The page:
About 1 in 5 babies can have Eczema. Eczema is a common skin condition. The affected skin is dry, red and itchy which can sometimes become cracked, weepy and then scab over. Most common form of eczema in children is Atopic Dermatitis. Eczema is not contagious.
What causes Eczema
- The exact cause of Eczema is unknown
- A family history of eczema, asthma or hay fever increases the chances of child suffering from eczema
- Some children with eczema also develop hay fever or asthma
What are the triggers for Eczema
- Dryness of the Skin
- Becoming overheated
- After contact with irritating chemicals like soaps or bubble baths, or irritating fabrics like woollen underlays or polyester garments
- After viral or bacterial infections
- After exposure to foods that your child is allergic or intolerant to
- Allergens such as pet dander, pollen or dust
Often there’s no obvious cause for a flare-up.
What does Eczema look like
The location and appearance of eczema changes as the kids grow.
- Infants (0-6 months): Eczema usually appears as a dry, red rash on the face, cheeks, chin, behind ears, forehead and scalp. Rash is very itchy and the skin at this stage also tends to look more red and “weepy.”It can also spread to other areas of the body, but not usually in the Nappy area, where moisture protects the skin. Just like other babies, they can develop irritant napkin dermatitis, if wet or soiled nappies are left on too long.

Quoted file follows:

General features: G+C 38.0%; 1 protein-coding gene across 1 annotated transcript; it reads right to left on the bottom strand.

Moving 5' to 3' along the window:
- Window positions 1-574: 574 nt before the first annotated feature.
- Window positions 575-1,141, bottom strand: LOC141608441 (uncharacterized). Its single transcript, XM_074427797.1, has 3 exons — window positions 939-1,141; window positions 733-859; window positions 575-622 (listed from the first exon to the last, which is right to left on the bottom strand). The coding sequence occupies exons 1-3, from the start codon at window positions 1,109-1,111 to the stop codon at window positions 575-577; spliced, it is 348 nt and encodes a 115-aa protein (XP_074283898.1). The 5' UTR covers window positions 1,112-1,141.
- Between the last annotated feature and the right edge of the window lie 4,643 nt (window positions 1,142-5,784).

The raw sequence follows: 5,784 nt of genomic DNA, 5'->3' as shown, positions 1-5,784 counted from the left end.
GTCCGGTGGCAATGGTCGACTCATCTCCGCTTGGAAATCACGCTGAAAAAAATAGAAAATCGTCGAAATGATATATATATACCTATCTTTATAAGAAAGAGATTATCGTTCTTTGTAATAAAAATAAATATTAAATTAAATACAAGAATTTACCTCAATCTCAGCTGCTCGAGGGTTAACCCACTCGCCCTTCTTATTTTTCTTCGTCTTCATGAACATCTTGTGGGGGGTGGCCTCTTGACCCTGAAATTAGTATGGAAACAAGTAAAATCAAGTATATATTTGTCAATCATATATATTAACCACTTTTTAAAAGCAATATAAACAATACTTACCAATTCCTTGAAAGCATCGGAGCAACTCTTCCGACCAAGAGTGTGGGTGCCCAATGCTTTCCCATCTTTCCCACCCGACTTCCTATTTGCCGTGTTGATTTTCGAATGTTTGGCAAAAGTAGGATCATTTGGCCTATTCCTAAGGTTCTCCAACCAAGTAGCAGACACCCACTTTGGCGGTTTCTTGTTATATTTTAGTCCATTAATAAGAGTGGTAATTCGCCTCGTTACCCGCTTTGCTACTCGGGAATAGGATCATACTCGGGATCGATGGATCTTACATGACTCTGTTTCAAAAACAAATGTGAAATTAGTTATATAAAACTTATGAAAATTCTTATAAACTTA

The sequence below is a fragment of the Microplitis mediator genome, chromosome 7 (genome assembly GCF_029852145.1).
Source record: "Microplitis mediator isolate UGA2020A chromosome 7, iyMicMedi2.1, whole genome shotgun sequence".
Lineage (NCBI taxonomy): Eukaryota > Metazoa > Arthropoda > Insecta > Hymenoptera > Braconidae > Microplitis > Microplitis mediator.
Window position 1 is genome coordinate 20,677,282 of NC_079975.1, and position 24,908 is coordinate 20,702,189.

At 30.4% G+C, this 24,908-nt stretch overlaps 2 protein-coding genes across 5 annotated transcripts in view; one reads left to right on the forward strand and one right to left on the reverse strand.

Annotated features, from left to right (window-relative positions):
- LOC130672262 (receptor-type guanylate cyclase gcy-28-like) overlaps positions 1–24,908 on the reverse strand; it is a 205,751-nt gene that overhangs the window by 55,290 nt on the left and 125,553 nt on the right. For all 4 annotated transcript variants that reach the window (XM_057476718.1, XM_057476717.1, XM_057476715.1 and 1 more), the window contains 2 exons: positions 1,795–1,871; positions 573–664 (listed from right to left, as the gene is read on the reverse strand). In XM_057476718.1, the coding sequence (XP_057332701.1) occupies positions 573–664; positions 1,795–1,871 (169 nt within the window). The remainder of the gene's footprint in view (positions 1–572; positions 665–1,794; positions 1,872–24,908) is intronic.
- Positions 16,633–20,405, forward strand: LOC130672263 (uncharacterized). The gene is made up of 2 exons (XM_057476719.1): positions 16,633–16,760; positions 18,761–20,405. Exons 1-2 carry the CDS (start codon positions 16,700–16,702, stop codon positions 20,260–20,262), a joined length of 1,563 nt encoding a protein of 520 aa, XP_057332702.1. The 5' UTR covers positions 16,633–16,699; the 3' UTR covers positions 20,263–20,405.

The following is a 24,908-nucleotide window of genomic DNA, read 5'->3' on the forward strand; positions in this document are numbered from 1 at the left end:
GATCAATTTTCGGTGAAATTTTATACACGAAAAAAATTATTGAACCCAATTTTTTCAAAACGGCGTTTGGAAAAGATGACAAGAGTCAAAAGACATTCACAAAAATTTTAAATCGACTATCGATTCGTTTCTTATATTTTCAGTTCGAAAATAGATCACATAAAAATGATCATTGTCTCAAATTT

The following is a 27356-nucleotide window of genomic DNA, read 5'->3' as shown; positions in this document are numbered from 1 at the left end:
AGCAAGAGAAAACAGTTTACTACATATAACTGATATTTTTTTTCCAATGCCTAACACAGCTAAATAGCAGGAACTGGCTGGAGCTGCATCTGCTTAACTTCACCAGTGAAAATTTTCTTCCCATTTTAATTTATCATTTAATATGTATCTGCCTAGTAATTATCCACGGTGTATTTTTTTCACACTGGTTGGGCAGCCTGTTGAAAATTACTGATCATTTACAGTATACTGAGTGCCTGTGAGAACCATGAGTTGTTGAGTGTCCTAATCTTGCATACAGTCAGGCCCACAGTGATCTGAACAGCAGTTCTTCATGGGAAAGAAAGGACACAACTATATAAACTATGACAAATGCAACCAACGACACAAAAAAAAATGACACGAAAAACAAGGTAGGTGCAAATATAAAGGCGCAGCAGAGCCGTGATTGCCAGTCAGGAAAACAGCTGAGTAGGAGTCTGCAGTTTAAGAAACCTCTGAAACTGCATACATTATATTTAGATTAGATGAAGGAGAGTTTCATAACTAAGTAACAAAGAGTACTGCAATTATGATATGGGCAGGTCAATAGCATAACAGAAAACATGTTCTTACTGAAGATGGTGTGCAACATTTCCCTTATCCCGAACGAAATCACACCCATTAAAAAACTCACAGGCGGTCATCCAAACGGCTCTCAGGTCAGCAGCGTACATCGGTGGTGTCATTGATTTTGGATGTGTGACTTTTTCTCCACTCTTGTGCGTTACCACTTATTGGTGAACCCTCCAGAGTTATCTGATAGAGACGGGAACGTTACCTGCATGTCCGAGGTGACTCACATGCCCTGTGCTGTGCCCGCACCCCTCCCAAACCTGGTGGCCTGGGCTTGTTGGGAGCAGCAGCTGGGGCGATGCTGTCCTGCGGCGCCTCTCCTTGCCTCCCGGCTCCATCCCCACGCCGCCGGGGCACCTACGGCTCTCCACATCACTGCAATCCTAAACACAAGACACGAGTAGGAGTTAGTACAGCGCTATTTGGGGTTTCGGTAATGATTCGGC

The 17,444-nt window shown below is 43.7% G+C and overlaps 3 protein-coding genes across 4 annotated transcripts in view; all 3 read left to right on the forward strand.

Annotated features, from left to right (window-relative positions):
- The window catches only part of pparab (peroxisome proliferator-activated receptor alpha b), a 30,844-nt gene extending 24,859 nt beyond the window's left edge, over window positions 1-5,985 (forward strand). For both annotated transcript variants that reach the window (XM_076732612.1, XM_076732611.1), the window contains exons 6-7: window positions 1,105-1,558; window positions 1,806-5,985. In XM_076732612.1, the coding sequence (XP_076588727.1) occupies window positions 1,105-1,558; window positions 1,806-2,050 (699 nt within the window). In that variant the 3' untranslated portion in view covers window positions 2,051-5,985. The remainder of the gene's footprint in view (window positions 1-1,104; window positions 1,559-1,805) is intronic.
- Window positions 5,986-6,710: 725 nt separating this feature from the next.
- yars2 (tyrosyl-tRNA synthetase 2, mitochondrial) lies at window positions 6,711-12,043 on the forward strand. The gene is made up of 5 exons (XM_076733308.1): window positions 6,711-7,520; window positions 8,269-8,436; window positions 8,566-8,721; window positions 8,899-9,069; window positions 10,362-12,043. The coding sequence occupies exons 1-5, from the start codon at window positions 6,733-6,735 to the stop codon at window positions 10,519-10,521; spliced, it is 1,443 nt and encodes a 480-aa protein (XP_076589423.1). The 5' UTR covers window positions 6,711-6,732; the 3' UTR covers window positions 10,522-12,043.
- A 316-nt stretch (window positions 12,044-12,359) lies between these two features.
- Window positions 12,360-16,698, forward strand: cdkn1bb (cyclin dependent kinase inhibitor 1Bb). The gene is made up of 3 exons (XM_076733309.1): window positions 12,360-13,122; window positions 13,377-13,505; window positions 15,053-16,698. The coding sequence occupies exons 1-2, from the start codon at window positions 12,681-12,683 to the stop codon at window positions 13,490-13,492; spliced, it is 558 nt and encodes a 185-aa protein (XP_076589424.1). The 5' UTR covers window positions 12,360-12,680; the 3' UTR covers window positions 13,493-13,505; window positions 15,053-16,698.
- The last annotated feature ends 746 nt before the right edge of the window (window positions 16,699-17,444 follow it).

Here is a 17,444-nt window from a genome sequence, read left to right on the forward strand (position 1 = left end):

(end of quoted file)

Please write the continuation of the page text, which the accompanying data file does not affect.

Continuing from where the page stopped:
- Infants (6-12 months) and 1-2 years age : Eczema often appears on places that are easy to scratch or rub as they are crawling such as elbows and knees. When eczema becomes infected, it may form a yellow crust.
- Toddlers (2-5 years): Eczema in this age group eczema is often in the creases of the elbows and knees, or on their wrists, ankles and hands. It may also appear on the skin around mouth and the eyelids. Toddlers scratch vigorously and the eczema may look very raw and uncomfortable. The eczematous skin may start to look dry and scaly at this stage and become thick with deeper lines — this is called “lichenification.”
- Children more than 5 years age: Eczema usually appears in the folds of the elbows and/or knees. Other susceptible areas include eyelids, earlobes, neck and scalp. They can develop recurrent acute itchy blisters on the palms, fingers and sometimes on the feet. Many children develop small coin-like areas of eczema scattered over the body. These round patches of eczema are dry, red and itchy and may be mistaken for ringworm (a fungal infection).
- Mostly the eczema improves during school years and it may completely clear up by the teens, although the barrier function of the skin is never entirely normal.